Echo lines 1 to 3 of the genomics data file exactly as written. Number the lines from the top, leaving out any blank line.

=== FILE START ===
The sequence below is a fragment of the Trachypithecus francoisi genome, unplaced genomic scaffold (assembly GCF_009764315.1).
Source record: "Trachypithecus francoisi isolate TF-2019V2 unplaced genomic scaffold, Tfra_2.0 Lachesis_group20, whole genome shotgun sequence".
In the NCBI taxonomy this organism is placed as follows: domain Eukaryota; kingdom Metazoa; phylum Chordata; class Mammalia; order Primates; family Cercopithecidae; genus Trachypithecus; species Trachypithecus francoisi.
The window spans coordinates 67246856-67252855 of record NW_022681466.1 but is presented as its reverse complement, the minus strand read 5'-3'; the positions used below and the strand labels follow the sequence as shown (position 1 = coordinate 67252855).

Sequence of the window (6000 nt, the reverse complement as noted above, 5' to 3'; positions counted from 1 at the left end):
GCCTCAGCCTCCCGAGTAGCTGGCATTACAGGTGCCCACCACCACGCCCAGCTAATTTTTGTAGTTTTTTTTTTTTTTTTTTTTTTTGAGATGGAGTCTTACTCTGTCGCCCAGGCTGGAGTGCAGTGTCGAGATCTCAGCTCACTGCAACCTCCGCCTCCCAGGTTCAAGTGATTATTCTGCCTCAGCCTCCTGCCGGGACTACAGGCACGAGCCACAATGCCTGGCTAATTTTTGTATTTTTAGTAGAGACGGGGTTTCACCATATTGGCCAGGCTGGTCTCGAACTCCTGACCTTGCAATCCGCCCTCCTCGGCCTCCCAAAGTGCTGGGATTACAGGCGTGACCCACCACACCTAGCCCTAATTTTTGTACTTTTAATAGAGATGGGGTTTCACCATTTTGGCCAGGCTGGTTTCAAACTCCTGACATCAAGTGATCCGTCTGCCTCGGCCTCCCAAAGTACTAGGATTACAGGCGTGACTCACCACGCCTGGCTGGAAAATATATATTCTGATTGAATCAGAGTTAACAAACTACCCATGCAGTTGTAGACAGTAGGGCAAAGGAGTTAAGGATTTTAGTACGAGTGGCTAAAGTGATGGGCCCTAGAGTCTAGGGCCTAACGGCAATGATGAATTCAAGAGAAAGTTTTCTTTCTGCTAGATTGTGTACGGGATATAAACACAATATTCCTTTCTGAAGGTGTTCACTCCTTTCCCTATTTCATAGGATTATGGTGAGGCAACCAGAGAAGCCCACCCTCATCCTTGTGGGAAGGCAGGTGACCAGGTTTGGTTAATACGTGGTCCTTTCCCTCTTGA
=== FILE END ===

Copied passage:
The sequence below is a fragment of the Trachypithecus francoisi genome, unplaced genomic scaffold (assembly GCF_009764315.1).
Source record: "Trachypithecus francoisi isolate TF-2019V2 unplaced genomic scaffold, Tfra_2.0 Lachesis_group20, whole genome shotgun sequence".
In the NCBI taxonomy this organism is placed as follows: domain Eukaryota; kingdom Metazoa; phylum Chordata; class Mammalia; order Primates; family Cercopithecidae; genus Trachypithecus; species Trachypithecus francoisi.